Jul 24

Who are they, and where do they stand?

In the course of the past week, we saw the entire Republican convention play out with the formal nomination of Donald Trump and his acceptance speech laying out his vision and plans if elected. And we’re about to see the Democratic convention unfold, as Hilary Clinton is officially nominated candidate and formally accepts on the final night. These are historic events, we’ve often been reminded in this election cycle. But while there’s a certain ‘first ever’ historic nature in the two candidates, the reality of their party platforms and their individual visions for America—what, at the end of the day, they actually stand for and they would actually do in the Oval Office—is what America must (or should) consider now that we’ve heard Trump and prepare to hear Clinton.

In the course of the last week, we also learned the running-mates of the two candidates. While neither Trump nor Clinton are, or ever were Catholic, the two running-mates have significant connections to the Catholic Church. Trump V.P. pick Mike Pence, Governor of Indiana, was raised as a Catholic, but is  now a devout Evangelical Christian. Clinton choice Tim Kaine, U.S. Senator from Virginia, is a Catholic who worked as a missionary with the Jesuits in Latin America and, according to his Pastor, still actively practices the faith.

However, it’s only on the actual position of a person—what they espouse and what they promise to do—that American citizens can make a choice. And while the Democratic ticket has the only Catholic in the race, and the Republic ticket has been called the most “anti-Catholic” in recent history (especially given Trump’s verbal spat with Pope Francis over his trademark promise to build a Wall, a promise the candidate repeated in his recent keynote speech at the Republic Convention), when it comes to life issues across the spectrum—from the womb to natural death—the platforms could not be more different.

The Democrats’ has never been more pro-abortion, (USA Today claims ‘anti-abortion’ Democrats are outraged over it) and the Republicans’ has never been more pro-life.

Divisions are clear in this particular election year. None, perhaps, more clearly so than here.

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Jul 14

Do we have race problems? Police problems? Both? What can be done?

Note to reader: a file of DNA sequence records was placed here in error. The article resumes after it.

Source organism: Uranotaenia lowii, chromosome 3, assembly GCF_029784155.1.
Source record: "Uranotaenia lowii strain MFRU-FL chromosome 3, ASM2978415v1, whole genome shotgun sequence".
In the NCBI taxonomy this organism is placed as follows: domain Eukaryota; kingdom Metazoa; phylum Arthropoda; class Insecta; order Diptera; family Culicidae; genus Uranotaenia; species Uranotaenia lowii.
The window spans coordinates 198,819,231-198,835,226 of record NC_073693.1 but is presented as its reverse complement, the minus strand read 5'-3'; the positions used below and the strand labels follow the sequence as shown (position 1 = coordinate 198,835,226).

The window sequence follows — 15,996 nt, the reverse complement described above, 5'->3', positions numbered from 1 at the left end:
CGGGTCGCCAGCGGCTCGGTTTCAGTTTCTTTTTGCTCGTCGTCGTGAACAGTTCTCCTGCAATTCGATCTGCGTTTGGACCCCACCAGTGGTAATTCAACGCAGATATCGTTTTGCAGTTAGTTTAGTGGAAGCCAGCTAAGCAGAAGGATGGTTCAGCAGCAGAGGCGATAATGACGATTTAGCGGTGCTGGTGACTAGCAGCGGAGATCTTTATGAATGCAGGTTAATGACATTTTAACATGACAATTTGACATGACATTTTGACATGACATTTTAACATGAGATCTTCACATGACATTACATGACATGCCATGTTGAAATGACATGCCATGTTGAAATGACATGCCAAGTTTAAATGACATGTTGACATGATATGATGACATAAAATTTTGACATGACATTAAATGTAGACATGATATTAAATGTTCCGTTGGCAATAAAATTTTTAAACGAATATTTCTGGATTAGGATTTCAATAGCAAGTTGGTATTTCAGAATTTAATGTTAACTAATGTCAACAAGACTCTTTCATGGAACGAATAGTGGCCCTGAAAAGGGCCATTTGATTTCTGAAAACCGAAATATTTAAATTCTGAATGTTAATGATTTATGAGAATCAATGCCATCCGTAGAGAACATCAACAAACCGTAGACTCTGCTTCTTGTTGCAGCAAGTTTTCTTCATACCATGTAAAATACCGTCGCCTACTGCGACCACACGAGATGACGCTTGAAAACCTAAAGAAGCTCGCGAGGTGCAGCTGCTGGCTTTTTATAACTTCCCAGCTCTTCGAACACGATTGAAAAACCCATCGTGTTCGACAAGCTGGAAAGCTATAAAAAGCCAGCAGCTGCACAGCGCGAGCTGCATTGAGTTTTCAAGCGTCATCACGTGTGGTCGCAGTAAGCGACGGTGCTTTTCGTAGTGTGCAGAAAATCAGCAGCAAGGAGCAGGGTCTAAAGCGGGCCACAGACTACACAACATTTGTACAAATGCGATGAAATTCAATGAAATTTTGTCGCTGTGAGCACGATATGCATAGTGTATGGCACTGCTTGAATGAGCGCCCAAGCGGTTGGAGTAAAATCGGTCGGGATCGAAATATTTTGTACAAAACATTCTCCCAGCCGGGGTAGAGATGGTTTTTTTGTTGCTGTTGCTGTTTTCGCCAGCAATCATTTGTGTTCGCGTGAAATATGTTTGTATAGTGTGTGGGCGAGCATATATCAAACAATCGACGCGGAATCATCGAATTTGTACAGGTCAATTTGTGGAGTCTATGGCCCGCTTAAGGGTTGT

Turn on the TV or open the newspaper in America today and you will see a dialogue—perhaps overdue—about social themes of the importance of human lives, racial equality, respect for the law, the rights of people to speak their voices, and whether or not we, as Americans, are as divided as we seem. These issues have come up with a certain strength today in America due to the confluence of at least three major events—two concerning a police-involved shooting, and one concerning a home-grown terrorist who sought to assassinate white police officers—within a few days. However, they are not new. In Chicago alone, the tension over police-related cases has resulted in the firing of the Chicago Police Chief and nearly cost the Mayor of Chicago his job.

However, while the discussion is over major social, cultural and political trends, Gregory Thomas, President of the (US) National Organization of Black Law Enforcement Executives (NOBLE), reminds us that all policing is local, as he told me on radio Thursday.

It’s an unfortunate tide of events that have occurred in the past week, like getting hit in the gut three times. Shot on video, we had two police shootings, and the third event being the Dallas shooting of police officers. It doubled the nation over. So now we’re sitting here in pain, and it happened on consecutive days. We’re making it a national issue, but it’s a local issue.

While the reality is that about 95 percent of police are doing the right thing, that means five percent aren’t, and it’s all local. So if the cop on my block will stop me in my vehicle and harrass my kids, then that’s the whole police department to me. I don’t know what the other 99 are doing.

What a law enforcement officer is doing, and what a citizen is doing, in any given moment, is at the center of these terrible events.